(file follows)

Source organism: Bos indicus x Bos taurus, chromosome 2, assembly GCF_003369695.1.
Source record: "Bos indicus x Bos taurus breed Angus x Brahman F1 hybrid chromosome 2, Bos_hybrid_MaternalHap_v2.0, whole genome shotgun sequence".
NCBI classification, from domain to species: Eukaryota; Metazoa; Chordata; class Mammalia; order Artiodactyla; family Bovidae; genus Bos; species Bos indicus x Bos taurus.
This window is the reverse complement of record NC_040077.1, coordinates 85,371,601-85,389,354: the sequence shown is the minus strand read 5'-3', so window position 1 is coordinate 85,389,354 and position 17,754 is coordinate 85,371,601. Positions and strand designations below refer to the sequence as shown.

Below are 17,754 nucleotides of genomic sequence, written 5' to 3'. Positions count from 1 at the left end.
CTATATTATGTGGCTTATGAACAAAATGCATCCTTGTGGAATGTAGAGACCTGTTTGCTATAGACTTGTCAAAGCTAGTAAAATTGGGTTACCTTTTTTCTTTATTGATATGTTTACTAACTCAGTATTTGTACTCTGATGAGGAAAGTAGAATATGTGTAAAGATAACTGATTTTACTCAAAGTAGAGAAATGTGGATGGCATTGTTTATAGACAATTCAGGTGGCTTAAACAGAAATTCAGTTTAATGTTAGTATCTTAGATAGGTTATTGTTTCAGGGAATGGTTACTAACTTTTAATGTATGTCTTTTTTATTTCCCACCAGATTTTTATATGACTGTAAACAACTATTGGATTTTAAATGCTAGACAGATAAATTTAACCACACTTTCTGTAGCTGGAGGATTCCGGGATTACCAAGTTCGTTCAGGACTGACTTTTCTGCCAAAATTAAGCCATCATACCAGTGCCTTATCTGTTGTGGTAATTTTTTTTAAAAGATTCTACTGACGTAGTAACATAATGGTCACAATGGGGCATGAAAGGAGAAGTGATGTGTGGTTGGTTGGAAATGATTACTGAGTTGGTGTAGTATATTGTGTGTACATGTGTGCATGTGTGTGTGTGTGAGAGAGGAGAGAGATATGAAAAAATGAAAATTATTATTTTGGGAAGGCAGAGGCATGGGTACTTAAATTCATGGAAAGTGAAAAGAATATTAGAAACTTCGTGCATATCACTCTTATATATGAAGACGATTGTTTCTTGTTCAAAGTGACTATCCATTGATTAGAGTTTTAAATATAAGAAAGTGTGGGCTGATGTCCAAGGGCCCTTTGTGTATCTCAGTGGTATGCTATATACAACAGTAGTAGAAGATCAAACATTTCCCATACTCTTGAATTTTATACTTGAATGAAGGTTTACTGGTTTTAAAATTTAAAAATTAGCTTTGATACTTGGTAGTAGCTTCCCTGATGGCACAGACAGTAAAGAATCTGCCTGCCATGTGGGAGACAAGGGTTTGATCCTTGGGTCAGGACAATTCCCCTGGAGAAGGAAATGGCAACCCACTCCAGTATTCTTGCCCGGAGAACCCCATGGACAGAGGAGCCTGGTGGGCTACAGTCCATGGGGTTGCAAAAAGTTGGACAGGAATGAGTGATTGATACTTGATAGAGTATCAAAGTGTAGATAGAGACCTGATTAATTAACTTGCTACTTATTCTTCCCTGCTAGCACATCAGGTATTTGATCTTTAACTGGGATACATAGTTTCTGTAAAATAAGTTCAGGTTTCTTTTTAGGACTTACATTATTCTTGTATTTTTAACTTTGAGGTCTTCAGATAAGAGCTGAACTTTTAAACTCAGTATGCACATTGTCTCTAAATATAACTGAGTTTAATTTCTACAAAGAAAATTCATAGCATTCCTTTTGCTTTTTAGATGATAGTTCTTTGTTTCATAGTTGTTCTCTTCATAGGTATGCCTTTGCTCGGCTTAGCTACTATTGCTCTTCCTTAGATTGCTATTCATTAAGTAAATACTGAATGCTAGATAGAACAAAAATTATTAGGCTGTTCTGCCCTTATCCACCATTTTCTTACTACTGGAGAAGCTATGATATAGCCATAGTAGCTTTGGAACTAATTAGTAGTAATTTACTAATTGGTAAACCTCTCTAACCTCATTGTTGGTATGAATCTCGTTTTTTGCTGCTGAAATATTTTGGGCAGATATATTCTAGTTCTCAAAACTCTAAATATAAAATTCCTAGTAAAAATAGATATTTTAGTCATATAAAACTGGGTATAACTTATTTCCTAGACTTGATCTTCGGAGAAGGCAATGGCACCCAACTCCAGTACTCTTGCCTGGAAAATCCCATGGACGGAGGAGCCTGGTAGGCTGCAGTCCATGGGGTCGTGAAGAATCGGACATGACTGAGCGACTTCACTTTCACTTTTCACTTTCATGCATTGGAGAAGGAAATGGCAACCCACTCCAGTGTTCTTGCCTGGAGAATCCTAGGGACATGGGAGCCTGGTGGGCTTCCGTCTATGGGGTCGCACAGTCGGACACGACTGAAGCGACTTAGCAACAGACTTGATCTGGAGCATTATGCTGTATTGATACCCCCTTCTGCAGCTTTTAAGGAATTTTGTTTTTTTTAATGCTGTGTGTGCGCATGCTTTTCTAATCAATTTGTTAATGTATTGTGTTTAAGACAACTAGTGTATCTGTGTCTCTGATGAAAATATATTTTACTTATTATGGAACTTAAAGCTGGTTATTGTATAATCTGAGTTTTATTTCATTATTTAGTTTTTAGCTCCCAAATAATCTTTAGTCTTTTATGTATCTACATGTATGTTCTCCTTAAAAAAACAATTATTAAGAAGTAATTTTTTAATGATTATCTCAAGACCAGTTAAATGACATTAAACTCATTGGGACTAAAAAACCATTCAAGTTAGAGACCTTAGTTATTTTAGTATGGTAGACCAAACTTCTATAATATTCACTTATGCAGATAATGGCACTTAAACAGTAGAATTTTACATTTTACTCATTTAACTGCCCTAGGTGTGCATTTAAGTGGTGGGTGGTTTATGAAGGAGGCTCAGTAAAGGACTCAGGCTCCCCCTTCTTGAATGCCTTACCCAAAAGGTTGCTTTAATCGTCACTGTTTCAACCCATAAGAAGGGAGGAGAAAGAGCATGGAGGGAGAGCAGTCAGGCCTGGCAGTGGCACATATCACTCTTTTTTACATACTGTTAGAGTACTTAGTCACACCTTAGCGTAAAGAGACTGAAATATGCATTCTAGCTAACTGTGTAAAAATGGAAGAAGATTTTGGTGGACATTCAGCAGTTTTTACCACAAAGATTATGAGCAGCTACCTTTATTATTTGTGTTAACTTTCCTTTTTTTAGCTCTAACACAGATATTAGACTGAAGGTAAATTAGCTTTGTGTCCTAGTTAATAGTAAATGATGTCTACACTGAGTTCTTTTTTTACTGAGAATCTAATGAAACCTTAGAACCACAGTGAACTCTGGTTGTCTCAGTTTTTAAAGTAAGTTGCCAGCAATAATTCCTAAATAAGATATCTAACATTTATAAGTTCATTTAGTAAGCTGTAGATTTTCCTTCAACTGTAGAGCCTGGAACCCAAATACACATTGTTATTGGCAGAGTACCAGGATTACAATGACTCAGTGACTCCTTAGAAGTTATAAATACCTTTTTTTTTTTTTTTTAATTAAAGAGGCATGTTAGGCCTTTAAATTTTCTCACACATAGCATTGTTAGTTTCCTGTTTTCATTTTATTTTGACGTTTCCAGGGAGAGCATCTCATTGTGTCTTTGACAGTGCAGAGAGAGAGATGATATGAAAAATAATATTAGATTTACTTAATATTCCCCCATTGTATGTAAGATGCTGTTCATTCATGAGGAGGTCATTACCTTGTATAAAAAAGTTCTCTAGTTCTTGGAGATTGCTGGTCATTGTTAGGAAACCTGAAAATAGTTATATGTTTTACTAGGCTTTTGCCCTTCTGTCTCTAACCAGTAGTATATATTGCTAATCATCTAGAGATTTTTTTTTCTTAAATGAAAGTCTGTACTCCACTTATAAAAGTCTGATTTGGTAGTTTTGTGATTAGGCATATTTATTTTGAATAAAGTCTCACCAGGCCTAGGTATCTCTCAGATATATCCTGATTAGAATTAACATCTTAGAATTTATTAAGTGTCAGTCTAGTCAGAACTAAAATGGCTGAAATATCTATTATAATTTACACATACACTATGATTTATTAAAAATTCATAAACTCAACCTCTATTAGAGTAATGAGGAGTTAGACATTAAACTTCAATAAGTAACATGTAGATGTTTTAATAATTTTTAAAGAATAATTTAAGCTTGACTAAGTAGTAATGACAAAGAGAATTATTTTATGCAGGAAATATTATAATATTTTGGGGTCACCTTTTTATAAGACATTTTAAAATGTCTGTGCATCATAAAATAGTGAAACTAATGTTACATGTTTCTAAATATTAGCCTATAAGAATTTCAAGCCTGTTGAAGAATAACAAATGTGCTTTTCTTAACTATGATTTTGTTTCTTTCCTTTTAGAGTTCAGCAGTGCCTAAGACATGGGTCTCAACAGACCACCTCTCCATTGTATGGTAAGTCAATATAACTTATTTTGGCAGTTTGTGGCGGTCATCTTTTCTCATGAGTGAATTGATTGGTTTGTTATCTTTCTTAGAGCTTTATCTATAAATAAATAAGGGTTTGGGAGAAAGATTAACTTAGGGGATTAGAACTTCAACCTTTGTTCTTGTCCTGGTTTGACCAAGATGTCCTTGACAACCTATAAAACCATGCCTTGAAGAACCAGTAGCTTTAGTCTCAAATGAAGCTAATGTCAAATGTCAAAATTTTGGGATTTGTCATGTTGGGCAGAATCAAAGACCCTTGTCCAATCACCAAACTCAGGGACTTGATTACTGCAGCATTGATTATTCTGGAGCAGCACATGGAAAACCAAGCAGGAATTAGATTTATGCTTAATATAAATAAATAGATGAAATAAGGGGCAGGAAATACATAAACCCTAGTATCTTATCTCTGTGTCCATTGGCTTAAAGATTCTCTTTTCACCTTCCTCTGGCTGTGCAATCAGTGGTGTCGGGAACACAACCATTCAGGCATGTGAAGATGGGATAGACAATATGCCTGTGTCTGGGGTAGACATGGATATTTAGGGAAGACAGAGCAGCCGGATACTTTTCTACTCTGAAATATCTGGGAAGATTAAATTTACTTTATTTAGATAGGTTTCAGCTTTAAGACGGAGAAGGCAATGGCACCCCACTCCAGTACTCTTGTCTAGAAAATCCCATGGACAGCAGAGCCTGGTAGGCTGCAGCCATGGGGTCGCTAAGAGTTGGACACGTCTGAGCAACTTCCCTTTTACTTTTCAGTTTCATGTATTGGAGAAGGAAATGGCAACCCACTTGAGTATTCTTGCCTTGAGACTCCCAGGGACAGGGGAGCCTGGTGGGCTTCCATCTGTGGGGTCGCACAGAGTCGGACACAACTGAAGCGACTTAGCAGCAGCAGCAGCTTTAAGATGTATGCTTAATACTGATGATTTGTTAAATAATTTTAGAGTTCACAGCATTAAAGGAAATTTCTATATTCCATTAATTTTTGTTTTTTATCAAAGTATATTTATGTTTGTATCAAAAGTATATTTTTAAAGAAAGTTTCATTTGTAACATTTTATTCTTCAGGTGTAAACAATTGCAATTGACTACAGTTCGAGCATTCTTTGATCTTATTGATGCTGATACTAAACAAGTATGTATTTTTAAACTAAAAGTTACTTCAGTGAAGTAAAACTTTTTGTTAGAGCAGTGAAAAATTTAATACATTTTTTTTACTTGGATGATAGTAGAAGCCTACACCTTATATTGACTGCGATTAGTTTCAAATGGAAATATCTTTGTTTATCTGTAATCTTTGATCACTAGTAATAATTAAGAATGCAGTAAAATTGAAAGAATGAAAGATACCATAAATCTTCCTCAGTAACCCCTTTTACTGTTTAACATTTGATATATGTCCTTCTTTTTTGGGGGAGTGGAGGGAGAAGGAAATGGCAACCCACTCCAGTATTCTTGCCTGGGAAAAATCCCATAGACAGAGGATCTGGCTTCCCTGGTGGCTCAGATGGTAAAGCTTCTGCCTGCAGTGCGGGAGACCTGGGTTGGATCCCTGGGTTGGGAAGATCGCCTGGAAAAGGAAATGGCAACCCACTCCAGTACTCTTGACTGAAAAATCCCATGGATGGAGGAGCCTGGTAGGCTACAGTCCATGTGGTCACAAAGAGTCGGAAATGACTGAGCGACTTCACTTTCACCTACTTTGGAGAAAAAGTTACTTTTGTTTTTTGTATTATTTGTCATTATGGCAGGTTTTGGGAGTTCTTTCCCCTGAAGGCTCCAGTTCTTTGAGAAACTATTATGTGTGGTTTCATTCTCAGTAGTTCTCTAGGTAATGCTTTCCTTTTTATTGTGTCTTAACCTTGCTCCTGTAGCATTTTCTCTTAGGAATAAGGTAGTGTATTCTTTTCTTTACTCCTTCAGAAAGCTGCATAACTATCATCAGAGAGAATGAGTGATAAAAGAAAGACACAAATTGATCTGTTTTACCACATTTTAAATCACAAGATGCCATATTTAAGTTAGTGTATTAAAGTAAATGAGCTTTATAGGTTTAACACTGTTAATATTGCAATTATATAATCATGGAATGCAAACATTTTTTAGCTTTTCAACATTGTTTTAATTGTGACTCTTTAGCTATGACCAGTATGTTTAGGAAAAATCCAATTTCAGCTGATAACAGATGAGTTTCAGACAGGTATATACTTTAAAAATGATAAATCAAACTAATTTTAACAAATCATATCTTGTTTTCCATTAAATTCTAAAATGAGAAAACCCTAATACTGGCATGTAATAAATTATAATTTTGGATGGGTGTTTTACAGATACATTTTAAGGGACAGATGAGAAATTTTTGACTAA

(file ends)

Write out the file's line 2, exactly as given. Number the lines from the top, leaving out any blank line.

Source record: "Bos indicus x Bos taurus breed Angus x Brahman F1 hybrid chromosome 2, Bos_hybrid_MaternalHap_v2.0, whole genome shotgun sequence".